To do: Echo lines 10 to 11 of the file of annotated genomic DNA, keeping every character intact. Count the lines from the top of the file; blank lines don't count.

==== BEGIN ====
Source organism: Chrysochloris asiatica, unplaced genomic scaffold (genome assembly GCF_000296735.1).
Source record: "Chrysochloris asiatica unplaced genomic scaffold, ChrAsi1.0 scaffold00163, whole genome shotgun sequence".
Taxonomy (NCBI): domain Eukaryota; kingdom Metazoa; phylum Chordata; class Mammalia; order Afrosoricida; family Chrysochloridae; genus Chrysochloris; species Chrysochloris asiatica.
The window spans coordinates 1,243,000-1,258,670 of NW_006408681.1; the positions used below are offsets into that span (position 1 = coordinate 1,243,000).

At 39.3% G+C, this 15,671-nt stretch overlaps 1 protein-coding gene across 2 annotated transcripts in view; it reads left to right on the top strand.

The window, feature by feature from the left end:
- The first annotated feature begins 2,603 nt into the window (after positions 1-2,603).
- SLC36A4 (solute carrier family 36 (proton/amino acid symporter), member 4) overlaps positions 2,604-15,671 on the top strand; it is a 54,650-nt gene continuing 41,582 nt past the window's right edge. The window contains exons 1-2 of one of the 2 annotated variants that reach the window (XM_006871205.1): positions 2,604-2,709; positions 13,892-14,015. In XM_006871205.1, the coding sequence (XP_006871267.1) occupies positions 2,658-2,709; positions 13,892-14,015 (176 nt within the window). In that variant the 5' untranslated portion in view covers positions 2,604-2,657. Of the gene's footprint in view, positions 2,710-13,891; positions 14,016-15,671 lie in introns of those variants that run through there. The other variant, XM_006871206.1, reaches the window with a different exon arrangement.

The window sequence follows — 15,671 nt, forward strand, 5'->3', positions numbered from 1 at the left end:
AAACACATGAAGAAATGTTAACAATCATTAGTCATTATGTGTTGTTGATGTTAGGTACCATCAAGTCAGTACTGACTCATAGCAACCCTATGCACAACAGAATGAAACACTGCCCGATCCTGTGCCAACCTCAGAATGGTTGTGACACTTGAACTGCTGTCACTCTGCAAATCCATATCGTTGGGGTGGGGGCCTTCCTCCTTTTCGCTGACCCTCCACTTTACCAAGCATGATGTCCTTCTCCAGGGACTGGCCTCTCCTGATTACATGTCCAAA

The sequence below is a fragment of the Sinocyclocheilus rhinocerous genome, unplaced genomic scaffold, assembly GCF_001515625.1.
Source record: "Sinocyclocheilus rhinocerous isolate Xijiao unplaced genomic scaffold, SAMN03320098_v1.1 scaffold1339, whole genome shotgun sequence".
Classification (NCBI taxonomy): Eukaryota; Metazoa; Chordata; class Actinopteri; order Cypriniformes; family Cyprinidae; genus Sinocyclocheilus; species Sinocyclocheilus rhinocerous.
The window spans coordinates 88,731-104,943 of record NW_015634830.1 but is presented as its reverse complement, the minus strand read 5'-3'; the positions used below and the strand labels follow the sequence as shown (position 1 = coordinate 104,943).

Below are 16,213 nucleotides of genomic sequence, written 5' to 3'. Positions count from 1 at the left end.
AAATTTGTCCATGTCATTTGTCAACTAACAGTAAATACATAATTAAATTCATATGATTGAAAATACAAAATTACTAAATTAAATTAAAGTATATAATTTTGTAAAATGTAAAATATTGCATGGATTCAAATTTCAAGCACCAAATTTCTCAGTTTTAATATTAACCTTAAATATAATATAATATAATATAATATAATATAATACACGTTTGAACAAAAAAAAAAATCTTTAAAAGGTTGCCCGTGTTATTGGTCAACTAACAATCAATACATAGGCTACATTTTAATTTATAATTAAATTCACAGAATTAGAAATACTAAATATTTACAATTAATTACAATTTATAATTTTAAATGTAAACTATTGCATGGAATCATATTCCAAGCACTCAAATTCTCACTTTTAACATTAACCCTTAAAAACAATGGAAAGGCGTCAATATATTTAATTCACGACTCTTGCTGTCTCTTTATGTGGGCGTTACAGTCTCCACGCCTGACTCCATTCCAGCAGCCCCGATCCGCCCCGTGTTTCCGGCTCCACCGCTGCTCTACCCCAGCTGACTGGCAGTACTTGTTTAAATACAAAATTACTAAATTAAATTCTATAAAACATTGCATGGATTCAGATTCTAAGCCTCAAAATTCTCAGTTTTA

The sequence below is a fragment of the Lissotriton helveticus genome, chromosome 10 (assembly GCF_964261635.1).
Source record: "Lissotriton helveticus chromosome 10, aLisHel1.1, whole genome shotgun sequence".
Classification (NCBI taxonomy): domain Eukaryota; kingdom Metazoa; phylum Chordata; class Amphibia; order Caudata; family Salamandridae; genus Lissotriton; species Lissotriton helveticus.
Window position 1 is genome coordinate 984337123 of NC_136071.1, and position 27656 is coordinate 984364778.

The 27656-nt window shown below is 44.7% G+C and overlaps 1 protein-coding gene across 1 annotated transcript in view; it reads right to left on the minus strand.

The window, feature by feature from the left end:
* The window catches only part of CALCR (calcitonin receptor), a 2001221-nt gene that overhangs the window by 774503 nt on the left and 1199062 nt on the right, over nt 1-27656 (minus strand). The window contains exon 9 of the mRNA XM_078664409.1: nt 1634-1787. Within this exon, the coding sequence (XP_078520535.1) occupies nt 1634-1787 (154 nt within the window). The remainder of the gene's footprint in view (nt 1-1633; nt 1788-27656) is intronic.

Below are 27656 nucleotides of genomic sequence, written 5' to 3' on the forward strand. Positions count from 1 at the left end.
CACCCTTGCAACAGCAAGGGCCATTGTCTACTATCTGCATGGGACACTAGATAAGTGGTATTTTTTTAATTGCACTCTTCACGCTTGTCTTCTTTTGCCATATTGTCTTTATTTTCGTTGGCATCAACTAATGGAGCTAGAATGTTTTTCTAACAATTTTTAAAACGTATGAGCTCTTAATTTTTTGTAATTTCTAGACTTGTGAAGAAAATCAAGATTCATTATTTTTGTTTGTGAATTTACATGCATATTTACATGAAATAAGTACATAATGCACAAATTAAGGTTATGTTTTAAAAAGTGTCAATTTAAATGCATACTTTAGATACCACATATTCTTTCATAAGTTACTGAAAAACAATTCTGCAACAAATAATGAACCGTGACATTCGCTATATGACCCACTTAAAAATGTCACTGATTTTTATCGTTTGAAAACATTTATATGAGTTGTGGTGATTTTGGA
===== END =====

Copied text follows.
AAACACATGAAGAAATGTTAACAATCATTAGTCATTATGTGTTGTTGATGTTAGGTACCATCAAGTCAGTACTGACTCATAGCAACCCTATGCACAACAGAATGAAACACTGCCCGATCCTGTGCCAACCTCAGAATGGTTGTGACACTTGAACTGCTGTCACTCTGCAAATCCATATCGTTGGGGTGGGGGCCTTCCTCCTTTTCGCTGACCCTCCACTTTACCAAGCATGATGTCCTTCTCCAGGGACTGGCCTCTCCTGATTACATGTCCAAA

The sequence below is a fragment of the Sinocyclocheilus rhinocerous genome, unplaced genomic scaffold, assembly GCF_001515625.1.